Yes, it’s time for another Druidic festival! This one’s a “cross-quarter” day, meaning it’s not a solstice or an equinox. (There’s also a Christian equivalent, Candlemas, so nobody feels compromised reading this blog post.)
The festival? Imbolc, celebrating the very beginning of spring and all it entails, including lambing season, early bulbs, longer days, etc. Brigid, later a saint but first a Celtic goddess, is celebrated along with it and people used to have all sorts of fun making predictions for the coming growing season (Groundhog Day, anyone?).
So praise the lord God (or St. Brigid, or whomever), we made it through another winter. Here are some fun things to do today:
It is traditional upon Imbolc, at sunset or just after ritual [because you’re all performing rituals, I know you are], to light every lamp in the house – if only for a few moments. Or, light candles in each room in honour of the Sun’s rebirth. Alternately, light a kerosene lamp with a red chimney and place this in a prominent part of the home or in a window.
If snow lies on the ground outside, walk in it for a moment, recalling the warmth of summer. With your projective hand [I assume the dominant hand? Maybe it’s your most magical hand?], trace an image of the Sun on the snow.
And don’t mind the stares from the neighbors.
When I get a cat? When I get five cats? When I can’t use my hands anymore? Is there an official point you reach to becom a Crazy Knitting Lady?
Because it seemed perfectly normal to watch both Kill Bill movies (talk about Madame Defarge!) until one in the morning and finish the cabled fingerless gloves (the right one was begun and completed last night, a new record). It also seemed normal, when I discovered I was out of my special wool wash, to use my shampoo instead. As I told myself, “Wool is just hair, really.”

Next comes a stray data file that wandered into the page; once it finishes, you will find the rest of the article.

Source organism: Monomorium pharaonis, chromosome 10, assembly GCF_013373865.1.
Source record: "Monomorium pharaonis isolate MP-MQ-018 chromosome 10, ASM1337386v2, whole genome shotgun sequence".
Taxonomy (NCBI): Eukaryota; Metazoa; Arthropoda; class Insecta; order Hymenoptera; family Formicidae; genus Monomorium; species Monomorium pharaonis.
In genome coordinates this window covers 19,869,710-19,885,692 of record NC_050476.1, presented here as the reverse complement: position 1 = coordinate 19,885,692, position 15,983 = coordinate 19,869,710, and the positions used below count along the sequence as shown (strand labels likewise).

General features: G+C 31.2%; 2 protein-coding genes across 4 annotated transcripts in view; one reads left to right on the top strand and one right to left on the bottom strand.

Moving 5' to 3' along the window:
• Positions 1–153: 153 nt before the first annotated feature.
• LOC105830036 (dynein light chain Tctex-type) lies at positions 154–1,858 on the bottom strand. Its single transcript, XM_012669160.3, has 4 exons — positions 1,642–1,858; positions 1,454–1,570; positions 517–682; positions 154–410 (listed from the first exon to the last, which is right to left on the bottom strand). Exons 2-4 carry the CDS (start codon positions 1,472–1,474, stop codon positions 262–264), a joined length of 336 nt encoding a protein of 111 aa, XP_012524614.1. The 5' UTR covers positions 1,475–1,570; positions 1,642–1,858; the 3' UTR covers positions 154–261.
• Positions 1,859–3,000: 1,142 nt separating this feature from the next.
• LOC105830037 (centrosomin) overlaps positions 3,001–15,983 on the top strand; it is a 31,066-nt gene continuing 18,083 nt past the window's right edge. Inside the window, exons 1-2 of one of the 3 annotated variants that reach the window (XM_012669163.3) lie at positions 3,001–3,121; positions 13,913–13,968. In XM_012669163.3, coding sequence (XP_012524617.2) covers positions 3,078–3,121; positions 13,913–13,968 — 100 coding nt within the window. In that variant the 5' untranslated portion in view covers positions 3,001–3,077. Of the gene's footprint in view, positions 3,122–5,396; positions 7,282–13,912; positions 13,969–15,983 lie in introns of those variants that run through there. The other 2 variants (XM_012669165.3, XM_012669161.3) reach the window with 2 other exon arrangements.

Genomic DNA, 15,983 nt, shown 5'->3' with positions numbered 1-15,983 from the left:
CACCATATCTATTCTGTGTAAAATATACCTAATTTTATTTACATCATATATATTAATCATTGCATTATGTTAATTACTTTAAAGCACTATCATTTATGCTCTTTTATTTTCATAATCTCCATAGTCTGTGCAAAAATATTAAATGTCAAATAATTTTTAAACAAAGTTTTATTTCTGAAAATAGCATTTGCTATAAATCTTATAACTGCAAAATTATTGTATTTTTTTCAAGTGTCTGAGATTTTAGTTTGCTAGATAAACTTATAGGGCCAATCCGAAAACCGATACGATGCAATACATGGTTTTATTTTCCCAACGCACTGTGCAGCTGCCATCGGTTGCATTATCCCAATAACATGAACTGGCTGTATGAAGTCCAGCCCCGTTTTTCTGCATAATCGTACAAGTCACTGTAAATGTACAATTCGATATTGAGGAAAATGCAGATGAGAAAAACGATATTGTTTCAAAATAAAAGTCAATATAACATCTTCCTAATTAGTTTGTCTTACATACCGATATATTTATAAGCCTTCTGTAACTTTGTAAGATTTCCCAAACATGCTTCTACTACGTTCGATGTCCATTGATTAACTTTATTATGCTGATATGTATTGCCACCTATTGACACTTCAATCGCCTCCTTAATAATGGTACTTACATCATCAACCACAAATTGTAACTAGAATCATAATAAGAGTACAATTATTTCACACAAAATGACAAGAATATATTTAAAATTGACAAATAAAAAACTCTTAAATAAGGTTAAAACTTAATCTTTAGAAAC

On the bright side, they turned out very nicely and the yarn colors are perfect for early spring–like a Beatrix Potter illustration. When the gloves are dry, I’ll put up a picture; in the meantime, enjoy Peter and Benjamin:
it was this night I believe but possibly the next
I saw clearly the impossibility of staying
Wait and see–I bet I can get at least two more mentions out of it before it’s done.
There’s a long poem by Mark Strand called Dark Harbor, and one section of it starts out,
“How can I sing when I haven’t the heart,
Or the hope that something of paradise
Persists in my song?”
Today, I will demonstrate how easily poems by other people can be adapted to one’s own circumstances. Look!
“How can I post when I haven’t an idea,
Or the hope that I’ll find something to rent
In my range?”
If you couldn’t tell from the title, it’s Virginia Woolf‘s birthday today.
From, of all books, Thunderhead (the sequel to My Friend Flicka), by Mary O’Hara:
“…if you go away from your own place and people, the place you spent your childhood in, all your life you’ll be sick with homesickness and you’ll never have a home. You can find a better place perhaps, a way of life you like better, but home is gone out of your heart, and you’ll be hunting it all your life long.”
I think this is mostly true but a little bleak. But, since this is the sequel to My Friend Flicka, here’s the speech that follows the one above:
” ‘And so–‘ she had leand to him and slipped her hand in his. ‘Here–this–your hand, is home for me.’ “
Aww…that’s why I love the fiction of my youth. Did I mention there were horses on a ranch in it, too?
Well, what have we here? A sweater, completed in about three weeks, made from 12.5 of the 15 balls of birthday yarn!
Sorry about the blur, but the lighting/distance conditions in the apartment don’t lend themselves to self-portrais. At least this gives you the general effect.
Here’s a close-up of the nice buttons. And look at that tidy arm seam! (Seaming is something I just recently learned how to do well.)
I finished it Sunday, and this line from Jorie Graham’s “Le Manteau de Pascal” popped into my head when I was sewing on the buttons:
…filled with the sensation of being suddenly completed —
as then it is, abruptly, the last stitch laid in, the knot bit off —
Really, needs expensive therapists when you have lots of knitting projects and some post-modern poems to mumble to yourself?